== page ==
Hello and welcome to This Door Is Locked, a horror game discussion show for all you horror gamers out there.
In this series we’ll be covering everything from indie gems and retro classics to modern masterpieces and blockbuster giants. So, if you love horror and you love gaming, this is the show for you.
This article is a companion piece to the recent radio show episode broadcasted on Bunkazilla. Don’t worry if you’ve missed it! You can listen to the episode right here.
Perhaps not the most critically acclaimed of the Silent Hill series, Silent Hill 3 holds a special place in my heart.
This was the first Silent Hill game I ever played, and one of the first survival horror games I managed to complete! I’ll admit that I was drawn to SH3 over its predecessor due to the cover art. The face of teenage Heather resonated with me more than James Sutherland, and the creepy box art sealed the deal.
Silent Hill 3 was released in 2003 and is a direct sequel to Silent Hill 1. You play as Heather, a teenager who starts the game off simply trying to get home from the shopping mall, and who quickly finds herself embroiled in a sinister cult’s grand plans.
There will be spoilers ahead for Silent Hill 3 so if you don’t want the ending of a 17-year-old game ruined for you – best head off to check out some of Bunkazilla’s other shows now, or head over to the Bunkazilla Stomping Grounds on Facebook.
The game was heavily influenced by the film Jacob’s Ladder and the works of Stephen King, with a strong emphasis put on sound design and the environments.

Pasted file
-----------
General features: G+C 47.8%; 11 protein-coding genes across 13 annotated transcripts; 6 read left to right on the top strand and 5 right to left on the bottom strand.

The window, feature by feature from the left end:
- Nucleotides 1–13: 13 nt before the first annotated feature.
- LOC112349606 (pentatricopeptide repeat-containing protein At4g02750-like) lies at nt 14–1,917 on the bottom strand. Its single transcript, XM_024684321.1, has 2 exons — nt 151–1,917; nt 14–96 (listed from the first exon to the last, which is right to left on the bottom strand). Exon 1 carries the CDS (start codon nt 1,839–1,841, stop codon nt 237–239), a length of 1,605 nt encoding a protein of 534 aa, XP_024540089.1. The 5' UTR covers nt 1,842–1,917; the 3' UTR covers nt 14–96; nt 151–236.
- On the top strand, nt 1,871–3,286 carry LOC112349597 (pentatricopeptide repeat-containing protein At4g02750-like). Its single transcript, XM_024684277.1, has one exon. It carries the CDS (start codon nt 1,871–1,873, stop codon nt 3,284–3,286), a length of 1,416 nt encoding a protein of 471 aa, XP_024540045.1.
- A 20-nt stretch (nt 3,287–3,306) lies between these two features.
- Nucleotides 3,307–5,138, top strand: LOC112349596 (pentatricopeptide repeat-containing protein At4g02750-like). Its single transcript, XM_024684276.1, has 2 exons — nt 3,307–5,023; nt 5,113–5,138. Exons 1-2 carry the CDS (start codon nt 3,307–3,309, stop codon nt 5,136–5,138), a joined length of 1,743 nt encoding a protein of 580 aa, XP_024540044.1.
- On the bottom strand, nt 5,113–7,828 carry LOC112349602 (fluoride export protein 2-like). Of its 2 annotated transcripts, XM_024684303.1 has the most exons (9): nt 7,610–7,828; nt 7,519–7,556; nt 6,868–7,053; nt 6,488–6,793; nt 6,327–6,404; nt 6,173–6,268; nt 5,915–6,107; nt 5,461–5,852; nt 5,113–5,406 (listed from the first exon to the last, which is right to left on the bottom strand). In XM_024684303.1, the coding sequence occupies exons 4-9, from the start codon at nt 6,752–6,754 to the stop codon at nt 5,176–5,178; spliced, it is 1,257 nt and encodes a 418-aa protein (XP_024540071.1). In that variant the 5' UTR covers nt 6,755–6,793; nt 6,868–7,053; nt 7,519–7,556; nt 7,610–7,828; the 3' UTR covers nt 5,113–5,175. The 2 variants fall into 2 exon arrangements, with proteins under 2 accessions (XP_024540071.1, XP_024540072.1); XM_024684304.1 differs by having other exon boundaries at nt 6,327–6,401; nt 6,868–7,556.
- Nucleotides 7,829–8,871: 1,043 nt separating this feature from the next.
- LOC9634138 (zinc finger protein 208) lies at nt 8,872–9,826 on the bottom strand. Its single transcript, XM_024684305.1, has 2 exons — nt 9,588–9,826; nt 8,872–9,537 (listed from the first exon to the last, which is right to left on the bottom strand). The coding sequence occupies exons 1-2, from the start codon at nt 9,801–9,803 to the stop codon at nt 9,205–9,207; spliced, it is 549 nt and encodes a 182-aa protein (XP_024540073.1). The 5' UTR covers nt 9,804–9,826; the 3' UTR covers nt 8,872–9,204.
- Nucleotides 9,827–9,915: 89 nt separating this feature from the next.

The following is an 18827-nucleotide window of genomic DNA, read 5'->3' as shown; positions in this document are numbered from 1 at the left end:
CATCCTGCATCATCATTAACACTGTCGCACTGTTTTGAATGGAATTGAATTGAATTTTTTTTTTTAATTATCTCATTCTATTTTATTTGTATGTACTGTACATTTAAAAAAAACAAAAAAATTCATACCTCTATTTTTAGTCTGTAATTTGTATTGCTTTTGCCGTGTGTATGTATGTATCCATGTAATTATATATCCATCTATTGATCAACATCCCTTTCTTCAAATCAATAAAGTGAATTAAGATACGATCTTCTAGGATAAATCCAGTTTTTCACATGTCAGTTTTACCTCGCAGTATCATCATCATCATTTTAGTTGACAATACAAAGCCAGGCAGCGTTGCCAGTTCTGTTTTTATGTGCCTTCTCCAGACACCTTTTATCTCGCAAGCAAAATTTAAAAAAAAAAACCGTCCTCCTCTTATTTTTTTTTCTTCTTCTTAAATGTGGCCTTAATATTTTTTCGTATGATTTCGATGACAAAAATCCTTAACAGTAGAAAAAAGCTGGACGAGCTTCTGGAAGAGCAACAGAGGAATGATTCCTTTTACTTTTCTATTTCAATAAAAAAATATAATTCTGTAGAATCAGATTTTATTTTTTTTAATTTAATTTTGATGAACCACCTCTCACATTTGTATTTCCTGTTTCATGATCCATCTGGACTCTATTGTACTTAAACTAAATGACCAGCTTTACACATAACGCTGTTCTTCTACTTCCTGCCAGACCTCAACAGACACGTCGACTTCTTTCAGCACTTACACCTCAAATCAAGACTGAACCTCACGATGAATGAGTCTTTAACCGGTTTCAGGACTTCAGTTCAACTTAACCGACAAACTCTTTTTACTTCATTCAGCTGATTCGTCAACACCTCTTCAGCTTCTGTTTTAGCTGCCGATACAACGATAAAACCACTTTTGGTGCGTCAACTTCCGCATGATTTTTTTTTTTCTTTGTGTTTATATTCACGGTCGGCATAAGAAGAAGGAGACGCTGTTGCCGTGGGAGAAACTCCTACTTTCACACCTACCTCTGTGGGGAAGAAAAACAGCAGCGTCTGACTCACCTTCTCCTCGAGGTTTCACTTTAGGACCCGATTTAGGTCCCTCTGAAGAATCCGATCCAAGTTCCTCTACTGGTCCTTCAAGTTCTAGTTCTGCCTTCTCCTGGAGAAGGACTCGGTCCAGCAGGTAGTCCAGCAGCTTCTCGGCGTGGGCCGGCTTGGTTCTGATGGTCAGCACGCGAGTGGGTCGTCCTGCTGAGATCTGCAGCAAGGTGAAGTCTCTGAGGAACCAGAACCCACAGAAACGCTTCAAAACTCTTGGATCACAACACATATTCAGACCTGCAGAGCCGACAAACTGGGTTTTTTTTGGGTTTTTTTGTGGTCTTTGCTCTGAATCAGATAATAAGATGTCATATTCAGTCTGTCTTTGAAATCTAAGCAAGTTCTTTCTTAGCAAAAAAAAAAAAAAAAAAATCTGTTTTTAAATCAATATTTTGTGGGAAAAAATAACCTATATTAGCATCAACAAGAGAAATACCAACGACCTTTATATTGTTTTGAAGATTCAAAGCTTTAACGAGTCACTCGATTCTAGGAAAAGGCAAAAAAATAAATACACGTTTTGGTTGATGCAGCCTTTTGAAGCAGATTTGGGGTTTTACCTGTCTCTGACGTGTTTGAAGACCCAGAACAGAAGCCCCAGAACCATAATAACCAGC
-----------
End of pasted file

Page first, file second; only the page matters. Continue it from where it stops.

Unlike the previous SH games, SH3 allowed you to change not only the difficulty of the gameplay, but also the difficulty of the puzzles. This allowed each player to tailor the game to their personal preference. Those who liked their horror games with a focus on combat could up the hardness of the monsters but keep the puzzles simple. I was at the other end of the scale, preferring easier combat and trickier puzzles.
The old favourites – the radio and the flashlight – make a welcome return, but Heather ets a few more tricks to use than either of the previous two protagonists. She has manoeuvrable capabilities that allow her to side-step charging enemies, and she could annotate her map to show notes and puzzles to come back to later.
I’d say that SH3’s first impression is that it doesn’t immediately feel like a SH game. Even the traditional dream sequence at the start feels different from what we’ve seen before.
There’s no fog, or blaring alarm, and the amusement park setting is wildly different to what we’ve come across in the previous games.
Now, that’s not to say that this is a bad thing. If you repeat yourself too often, things can become stale, so I like the fact that the developers of SH3 were brave enough to try going in a different direction. It helps throw the player off their game from the start, adding to that feeling of the unknown throughout the game that previous SH entries did so well.
As for first impressions of SH town itself during SH3, that is actually the portion of the game that feels familiar., Once you step back onto those foggy streets and see the map of the town splayed out before you, it suddenly feels very homely.
I’m guessing that this was precisely what the developers were going for. By starting heather out in unfamiliar settings – to the player at least – they are able to instill that unsettled element of gameplay early on, just as the first games did when you first entered SH.
But the developers must have known that, by the third game, players would be expecting to see SH straight away and so attempted to throw them off their game by starting out somewhere new.
Then, when Heather returns to SH later on, it is not only a Homecoming for her character, but also for the player – returning to the familiar of SH. And once you realise that you consider SH familiar and homely, that really does add a whole new element of horror to the experience.
We continue with our Silent Hill series next month with Silent Hill 4: The Room but until then, stay safe out there!
Charlotte loves horror in all its gory and, as her alter-ego The Cross Eyed Gamer, plays motion-sickness friendly horror games on her YouTube channel.